“I told my kids to look at grandma, she was diagnosed as a Stage 3 and she is an 18-year survivor,” she said.
A brutal round of chemotherapy, however, took its toll.
“The fatigue was overwhelmingly exhausting physically and emotionally. The side effects were compounded with each subsequent session,” explained Webb. “Eventually I lost all of my hair. I still don’t have eyebrows. My hands, feet and nails were discolored. I lost feeling in my fingers and toes. The mouth sores were awful and food was absolutely tasteless. The outward effects of chemo were quite noticeable.”
Anticipating that she might lose her beautiful, long hair, Webb decided early on to donate 12 inches of it to Locks of Love.
“Before I started chemo, I actually measured out my hair to see how long it was. The children and I braided it and we cut it,” she said. “We did this together because I didn’t want my kids to be shocked by all the different things that were going to happen as we went through this illness.”
The children were still devastated, however, when Webb shaved her head after discovering several bald patches.
“I did it in the bathroom by myself and simply tied a bandana around my head afterwards,” she said. “When the kids saw me they burst into tears. I didn’t anticipate such an emotional reaction and needless to say I wasn’t prepared for it either. Some of the small changes were actually monumental for them.”
Webb says it was important to keep reassuring the children everything would be okay.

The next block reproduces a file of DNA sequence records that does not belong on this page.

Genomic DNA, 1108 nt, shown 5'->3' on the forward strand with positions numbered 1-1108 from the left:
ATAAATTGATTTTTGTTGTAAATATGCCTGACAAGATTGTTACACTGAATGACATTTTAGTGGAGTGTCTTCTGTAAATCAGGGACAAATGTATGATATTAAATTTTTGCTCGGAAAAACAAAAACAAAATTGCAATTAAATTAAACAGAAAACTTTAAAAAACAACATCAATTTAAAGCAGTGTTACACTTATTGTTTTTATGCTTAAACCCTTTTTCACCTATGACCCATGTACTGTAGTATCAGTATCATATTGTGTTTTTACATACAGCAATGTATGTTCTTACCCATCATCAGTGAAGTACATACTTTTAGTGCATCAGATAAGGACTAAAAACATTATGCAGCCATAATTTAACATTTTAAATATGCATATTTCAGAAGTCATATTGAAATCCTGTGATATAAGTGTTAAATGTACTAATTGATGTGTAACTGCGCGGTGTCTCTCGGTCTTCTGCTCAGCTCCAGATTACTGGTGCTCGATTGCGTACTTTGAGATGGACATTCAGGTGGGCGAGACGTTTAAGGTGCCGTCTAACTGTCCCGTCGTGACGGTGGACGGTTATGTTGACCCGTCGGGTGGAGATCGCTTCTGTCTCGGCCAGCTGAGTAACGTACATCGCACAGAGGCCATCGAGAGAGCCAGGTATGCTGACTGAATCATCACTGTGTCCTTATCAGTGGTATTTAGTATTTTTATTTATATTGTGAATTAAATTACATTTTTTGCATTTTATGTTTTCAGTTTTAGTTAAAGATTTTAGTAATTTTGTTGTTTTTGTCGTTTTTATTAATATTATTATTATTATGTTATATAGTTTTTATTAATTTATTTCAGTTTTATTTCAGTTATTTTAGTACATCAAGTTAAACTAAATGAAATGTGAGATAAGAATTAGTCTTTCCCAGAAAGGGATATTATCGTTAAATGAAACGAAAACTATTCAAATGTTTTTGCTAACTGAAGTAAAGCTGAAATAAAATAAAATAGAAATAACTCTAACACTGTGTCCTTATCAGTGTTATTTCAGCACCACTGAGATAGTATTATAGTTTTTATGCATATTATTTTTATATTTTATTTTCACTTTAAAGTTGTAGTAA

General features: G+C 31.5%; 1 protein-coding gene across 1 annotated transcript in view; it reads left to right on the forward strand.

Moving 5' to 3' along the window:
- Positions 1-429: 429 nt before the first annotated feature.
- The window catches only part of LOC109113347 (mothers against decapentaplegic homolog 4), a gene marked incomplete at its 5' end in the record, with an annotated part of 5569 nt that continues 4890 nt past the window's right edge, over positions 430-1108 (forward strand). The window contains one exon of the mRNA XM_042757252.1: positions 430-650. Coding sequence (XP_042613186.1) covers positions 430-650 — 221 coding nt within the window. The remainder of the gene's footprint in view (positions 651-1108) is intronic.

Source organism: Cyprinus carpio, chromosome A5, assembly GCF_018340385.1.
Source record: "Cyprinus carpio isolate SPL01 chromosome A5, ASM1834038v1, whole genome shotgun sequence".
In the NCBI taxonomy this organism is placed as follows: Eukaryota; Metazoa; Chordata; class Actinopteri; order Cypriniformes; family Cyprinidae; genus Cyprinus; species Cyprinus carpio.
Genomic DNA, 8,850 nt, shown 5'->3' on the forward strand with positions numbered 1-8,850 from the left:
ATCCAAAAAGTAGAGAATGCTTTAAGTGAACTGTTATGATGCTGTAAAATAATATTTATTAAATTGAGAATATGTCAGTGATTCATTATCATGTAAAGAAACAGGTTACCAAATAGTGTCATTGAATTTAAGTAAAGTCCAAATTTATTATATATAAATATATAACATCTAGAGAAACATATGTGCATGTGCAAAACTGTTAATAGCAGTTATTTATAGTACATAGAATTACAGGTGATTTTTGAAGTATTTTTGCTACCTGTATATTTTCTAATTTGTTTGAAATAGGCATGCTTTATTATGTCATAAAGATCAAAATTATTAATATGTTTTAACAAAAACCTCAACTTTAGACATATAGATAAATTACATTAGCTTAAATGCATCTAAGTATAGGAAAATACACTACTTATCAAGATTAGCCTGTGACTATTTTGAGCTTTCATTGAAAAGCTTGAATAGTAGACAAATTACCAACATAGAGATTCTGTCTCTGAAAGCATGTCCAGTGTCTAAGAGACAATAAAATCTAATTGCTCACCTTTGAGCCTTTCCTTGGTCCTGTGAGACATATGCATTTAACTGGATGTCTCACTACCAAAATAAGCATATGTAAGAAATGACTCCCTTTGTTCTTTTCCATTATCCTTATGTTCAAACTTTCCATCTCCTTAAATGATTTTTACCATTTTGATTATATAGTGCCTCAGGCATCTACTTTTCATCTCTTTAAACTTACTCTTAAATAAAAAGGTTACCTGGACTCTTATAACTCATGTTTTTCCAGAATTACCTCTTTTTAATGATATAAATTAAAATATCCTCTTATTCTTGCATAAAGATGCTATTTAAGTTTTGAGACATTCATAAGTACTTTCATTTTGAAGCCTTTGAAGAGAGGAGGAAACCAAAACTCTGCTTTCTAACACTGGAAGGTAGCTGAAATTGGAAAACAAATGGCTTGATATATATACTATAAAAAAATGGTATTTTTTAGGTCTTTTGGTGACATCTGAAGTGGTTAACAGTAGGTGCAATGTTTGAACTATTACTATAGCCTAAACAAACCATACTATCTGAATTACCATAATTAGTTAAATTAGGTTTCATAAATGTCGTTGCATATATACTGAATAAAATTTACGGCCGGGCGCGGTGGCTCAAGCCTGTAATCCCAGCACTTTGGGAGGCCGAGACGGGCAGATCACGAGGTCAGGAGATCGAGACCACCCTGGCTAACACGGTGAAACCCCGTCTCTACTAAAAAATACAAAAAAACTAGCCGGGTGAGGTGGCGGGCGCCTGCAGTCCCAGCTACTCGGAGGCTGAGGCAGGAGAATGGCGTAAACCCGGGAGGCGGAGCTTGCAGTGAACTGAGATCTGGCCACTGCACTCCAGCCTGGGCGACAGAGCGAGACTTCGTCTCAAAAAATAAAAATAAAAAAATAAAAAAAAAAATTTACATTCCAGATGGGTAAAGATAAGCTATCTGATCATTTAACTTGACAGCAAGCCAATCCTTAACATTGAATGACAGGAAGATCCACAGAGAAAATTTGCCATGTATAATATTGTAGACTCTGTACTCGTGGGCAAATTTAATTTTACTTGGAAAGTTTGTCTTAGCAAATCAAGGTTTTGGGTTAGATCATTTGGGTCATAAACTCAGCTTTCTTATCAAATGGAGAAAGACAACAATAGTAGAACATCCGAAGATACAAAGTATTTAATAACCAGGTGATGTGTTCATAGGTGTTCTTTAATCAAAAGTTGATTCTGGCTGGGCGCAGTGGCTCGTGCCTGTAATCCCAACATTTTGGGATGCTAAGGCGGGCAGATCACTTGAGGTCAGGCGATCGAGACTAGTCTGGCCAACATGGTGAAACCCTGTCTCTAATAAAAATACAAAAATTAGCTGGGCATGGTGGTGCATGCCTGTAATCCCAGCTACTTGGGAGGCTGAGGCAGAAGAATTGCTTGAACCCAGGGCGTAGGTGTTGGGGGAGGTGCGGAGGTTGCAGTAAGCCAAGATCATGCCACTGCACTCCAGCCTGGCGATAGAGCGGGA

“I remember one evening while I was tucking my daughter in she asked, ‘Mom, how do you know everything is going to be alright?’ And I responded because I have faith and I trust God put me here to see you through all the years you need me here and you’re still quite young so I’m assuming He still needs me here to care for you,” she said. “I told her that’s my story and that’s what we’re going to believe until we hear differently. And she said, ‘Yeah mom, I do still need you.’”
Despite the seriousness of breast cancer and the effects chemotherapy and radiation have on the physical body, Webb says it’s important to try to maintain a sense of humor and a positive attitude.
“My oncologist told me he was impressed with my attitude throughout the process. I did try to take the ‘cup is half full’ approach even when there were days I was convinced that cup was quite empty. Treatment is emotionally and physically damaging,” she said. “However, throughout the experience I reminded myself this is a temporary state. It’s not who I am. It’s just what I’m going through.”
When she went on medical leave to undergo chemotherapy, Webb sent a note to her colleagues at Ford urging them to encourage the women in their lives to perform regular self-exams in addition to their annual mammograms.
“The doctors didn’t find my breast cancer. I did. I was between mammograms when it surfaced. So, don’t assume you’re ‘safe’ until your next scheduled exam,” she said. “Your body doesn’t realize what time it is. You have to be vigilant.”
Webb has been cancer-free for nearly four years now. She says she will be forever grateful for the love and support she received from family and friends.
Today, she thinks of herself as being very fortunate and blessed.
“I was fortunate the cancer was detected and treated early. I am truly blessed to have a loving family, a powerful prayer group and an outstanding network of supportive friends,” she said. “The phone calls, cards, prayers and other acts of kindness mean more than words can adequately convey. Sometimes it’s through crisis we are reminded of what’s really important in life and how much we mean to others.”
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Stephanie with her daughter Micaela
Stephanie with her daughter Ketura
Stephanie with her son Jared